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Human Rights on Film

This course is no longer being offered.

Course Description

Samuel Goldwyn, one of Hollywood’s founding fathers, is reported to have said: “Pictures are for entertainment, messages should be delivered by Western Union.” Little did he know that the ensuing century of filmmakers would frequently use movies to impart significant social or political messages"even if audiences weren't ready for them. For instance, when Spike Lee’s 1989 comedy-drama Do the Right Thing premiered, controversy erupted over the film’s message about race relations in America and whether it would “incite riots.” Others felt it was an accurate, necessary, and insightfully comical take on the issue.

This course will expose students to the intersection between human rights and film. Students will encounter films that represent various forms of social injustice, while considering if and how this medium is an effective vehicle for social engagement. Along the way, we will ask how one of the most important political formations of the modern era -- "human rights" -- has been taken up and reworked by filmmakers.

From the civil war in Syria to drone strikes in Pakistan to state-sponsored censorship, our attention to human rights has never seemed so crucial. This course considers how various films have handled a range of human rights issues, such as racism, censorship, gender inequality, and genocide. We will discuss films such as To Kill a Mockingbird, The Battle of Algiers, God Grew Tired of Us, and Persepolis for the issues they raise and the ways in which they raise them. Some questions that may come up include: What cinematic conventions are used to portray various human rights topics? How do filmmakers balance these serious representations with the need to stylize for the silver screen and entertain? How does film offer perspectives that differ from those of journalists, aid workers, economists, and others who are broadly concerned with the same issues? Is film still a relevant vehicle in the wake of other social media forms?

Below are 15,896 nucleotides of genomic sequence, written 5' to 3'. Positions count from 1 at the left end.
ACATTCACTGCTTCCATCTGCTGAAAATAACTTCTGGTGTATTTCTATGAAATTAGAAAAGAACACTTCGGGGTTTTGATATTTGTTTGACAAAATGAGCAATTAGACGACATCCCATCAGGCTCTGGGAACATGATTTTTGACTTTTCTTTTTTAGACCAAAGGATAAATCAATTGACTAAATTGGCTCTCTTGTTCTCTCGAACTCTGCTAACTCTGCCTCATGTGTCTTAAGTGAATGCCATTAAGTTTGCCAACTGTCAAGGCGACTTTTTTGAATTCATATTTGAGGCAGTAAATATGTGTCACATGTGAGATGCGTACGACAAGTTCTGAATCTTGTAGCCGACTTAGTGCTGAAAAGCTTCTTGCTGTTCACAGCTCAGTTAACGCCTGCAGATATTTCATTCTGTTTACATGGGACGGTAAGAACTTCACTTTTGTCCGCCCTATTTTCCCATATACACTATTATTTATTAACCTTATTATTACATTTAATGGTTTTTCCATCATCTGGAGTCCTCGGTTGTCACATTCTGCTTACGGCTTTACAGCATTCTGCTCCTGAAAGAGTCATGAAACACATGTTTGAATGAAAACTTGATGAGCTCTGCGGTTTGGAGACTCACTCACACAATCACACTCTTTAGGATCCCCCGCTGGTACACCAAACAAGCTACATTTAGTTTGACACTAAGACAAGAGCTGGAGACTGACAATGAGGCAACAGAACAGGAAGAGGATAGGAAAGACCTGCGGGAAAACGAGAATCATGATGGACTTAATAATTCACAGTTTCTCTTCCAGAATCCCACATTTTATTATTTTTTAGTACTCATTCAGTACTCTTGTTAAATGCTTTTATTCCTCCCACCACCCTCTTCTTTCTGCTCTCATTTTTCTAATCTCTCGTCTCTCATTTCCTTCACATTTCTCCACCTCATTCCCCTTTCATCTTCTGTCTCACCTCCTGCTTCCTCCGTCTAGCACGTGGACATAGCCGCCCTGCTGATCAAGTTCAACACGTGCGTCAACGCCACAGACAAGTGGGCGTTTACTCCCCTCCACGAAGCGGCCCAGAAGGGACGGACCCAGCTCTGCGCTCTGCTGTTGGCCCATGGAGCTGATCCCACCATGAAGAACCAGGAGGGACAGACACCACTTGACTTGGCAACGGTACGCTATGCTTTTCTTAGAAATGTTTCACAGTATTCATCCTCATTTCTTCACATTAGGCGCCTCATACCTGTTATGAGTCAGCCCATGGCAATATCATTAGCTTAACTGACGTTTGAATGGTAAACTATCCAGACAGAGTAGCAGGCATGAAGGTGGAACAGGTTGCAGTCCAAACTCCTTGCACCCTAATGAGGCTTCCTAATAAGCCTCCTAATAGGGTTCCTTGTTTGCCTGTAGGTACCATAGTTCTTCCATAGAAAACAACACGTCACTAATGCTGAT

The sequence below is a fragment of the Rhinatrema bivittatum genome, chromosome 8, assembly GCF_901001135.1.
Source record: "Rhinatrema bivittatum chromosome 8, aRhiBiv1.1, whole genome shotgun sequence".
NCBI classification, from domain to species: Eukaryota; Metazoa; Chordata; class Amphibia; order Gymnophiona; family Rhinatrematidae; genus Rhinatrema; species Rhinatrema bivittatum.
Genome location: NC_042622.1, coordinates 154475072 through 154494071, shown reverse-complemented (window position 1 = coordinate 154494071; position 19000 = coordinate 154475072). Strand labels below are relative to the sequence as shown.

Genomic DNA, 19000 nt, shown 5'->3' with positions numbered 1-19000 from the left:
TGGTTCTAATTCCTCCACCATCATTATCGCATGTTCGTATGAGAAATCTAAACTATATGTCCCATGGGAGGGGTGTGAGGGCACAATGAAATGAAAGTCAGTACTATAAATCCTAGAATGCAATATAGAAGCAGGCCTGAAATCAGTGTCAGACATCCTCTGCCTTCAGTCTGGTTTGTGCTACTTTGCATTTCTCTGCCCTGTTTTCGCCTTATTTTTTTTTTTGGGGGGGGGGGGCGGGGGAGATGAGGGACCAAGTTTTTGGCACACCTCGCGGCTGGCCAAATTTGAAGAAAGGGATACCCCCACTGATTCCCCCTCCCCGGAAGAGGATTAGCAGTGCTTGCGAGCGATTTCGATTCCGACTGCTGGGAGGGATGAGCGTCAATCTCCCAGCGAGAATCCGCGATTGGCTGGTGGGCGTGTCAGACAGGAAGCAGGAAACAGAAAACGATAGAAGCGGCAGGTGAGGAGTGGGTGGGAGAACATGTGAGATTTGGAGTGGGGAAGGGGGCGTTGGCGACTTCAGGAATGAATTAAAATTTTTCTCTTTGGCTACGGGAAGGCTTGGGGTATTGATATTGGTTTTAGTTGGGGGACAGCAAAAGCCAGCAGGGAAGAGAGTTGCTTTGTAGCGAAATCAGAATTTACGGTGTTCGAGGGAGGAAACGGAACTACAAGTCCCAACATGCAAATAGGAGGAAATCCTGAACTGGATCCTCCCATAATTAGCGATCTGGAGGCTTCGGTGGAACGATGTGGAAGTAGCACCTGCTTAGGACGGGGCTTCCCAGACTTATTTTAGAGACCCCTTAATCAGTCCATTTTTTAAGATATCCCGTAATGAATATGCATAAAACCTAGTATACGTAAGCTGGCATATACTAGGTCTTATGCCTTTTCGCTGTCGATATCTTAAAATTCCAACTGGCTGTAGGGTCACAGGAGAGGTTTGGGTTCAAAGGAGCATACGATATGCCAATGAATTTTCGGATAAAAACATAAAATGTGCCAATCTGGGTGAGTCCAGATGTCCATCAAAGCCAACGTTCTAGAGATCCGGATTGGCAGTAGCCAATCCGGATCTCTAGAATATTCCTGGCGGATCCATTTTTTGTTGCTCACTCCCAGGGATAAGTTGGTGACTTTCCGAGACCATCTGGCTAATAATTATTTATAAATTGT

Students should have a basic knowledge of and curiosity for current affairs, as well as a basic familiarity with the concepts of metaphor, symbolism, and interpretation. By the end of the course, students will have developed their critical viewing, reading, and writing skills to prepare them for further work in the humanities at the undergraduate level. They will also have the opportunity to complete a creative project aimed at exploring representations of a particular issue.